def input_thread(char):
    char.append(getch())

def do_stuff():
    char = []
    thread.start_new_thread(input_thread, (char,))
    i = 0
    while not char :
        i += 1

    print "i = " + str(i) + " char : " + str(char[0])

do_stuff()
1
  • 1
    This is fantastic! Only thing I had to change is to use 'import _thread' instead of 'import thread'. Working great on Debian Bullseye and Raspbian 11. Thank you!
    – captcha
    May 15, 2022 at 8:16
1

The accepted answer with KeyboardInterrupt was unreliable for me, but the following solution with pyinput worked (Python 3.10, Linux). The while-loop ends when q is pressed:

from pynput.keyboard import Listener  # pip install pynput

keyboard_quit = False

def keyboard_handler(key):
    global keyboard_quit
    if hasattr(key, 'char') and key.char == 'q':
        keyboard_quit = True

keyboard_listener = Listener(on_press=keyboard_handler)
keyboard_listener.start()  # Non-blocking

while not keyboard_quit:
    # Do something
0

This may be helpful install pynput with -- pip install pynput

from pynput.keyboard import Key, Listener
def on_release(key):
    if key == Key.esc:
        # Stop listener
        return False

# Collect events until released
while True:
    with Listener(
            on_release=on_release) as listener:
        listener.join()
    break 
0

Here is a simple Windows solution that safely ends current iteration and then quits. I used it with a counter example that breaks the loop with 'Esc' key and quits. It uses kbhit() and getch() functions from msvcrt package. Time package is only called for easement reasons (to set time delay between events).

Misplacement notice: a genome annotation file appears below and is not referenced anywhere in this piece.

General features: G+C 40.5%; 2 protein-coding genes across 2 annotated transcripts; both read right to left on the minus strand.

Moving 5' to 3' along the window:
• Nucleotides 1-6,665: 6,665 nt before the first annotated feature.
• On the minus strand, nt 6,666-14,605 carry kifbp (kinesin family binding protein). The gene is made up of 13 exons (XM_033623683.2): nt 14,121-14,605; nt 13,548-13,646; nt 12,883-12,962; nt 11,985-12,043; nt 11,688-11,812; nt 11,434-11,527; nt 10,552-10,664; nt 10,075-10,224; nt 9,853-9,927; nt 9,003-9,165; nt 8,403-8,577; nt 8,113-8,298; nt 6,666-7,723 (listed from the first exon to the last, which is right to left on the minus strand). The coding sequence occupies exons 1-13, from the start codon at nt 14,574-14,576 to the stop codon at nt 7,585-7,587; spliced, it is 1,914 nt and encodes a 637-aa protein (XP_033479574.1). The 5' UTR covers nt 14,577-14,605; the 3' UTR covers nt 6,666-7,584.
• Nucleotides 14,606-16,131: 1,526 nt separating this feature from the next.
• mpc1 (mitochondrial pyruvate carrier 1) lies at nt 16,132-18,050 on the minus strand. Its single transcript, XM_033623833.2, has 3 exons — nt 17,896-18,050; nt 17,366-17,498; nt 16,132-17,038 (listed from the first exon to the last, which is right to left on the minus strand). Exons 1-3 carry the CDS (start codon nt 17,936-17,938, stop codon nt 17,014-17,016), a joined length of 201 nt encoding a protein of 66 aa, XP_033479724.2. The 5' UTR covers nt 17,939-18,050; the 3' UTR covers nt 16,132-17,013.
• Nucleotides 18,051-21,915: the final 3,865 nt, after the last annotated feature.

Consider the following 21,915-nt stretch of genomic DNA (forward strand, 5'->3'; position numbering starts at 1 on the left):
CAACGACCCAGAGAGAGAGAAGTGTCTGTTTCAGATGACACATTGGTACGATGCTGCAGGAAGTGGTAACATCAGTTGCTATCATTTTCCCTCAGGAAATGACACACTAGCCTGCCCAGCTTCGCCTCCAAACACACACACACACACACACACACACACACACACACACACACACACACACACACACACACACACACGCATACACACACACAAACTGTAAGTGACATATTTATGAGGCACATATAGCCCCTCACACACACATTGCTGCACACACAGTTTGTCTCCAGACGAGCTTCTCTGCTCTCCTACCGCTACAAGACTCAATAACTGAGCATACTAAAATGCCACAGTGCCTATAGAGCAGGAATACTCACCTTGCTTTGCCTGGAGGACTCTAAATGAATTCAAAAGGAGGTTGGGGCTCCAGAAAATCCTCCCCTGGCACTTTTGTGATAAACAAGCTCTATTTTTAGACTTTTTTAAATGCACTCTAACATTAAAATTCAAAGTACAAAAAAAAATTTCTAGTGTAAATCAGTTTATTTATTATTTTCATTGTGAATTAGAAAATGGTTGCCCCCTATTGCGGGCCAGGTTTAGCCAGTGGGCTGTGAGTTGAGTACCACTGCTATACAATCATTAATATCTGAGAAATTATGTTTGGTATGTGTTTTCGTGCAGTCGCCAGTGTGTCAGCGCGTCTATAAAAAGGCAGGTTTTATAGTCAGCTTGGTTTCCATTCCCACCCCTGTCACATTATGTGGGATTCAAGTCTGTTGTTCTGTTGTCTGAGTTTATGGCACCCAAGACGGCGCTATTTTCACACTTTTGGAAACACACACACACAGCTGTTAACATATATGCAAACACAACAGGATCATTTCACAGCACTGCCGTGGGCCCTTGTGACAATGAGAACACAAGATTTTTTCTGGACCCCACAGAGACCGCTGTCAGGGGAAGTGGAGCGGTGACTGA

import msvcrt, time

print("Press 'Esc' to stop the loop...")
x = 0
while True:
    x += 1
    time.sleep(0.5)
    print(x)
    
    if msvcrt.kbhit():
        if msvcrt.getch() == b'\x1b':
            print("You have pressed Esc! See you!")
            time.sleep(2)    
            break

kbhit() function returns True if a keypress is waiting to be read

getch() function reads a keypress and returns the resulting character as a byte string. It can be used with any key

b'\x1b' is the byte string character for the 'Esc' key.

0

Here another example using threading.Event, without the need for catching SIGINT (Ctrl+c).

As @Atcold has mentioned in a comment below the accepted answer, pressing Ctrl+c in the loop, may interrupt a long running operation and leave it in an undefined state. This can specially annoying, when that long running operation comes from a library that you are calling.

In the example below, the user needs to press q and then press Enter. If you want to capture the key stroke immediately, you need something like _Getch() from this answer.

import time
from threading import Thread, Event


def read_input(q_entered_event):
    c = input()
    if c == "q":
        print("User entered q")
        q_entered_event.set()


def do_long_running_stuff():
    q_pressed_event = Event()
    input_thread = Thread(target=read_input,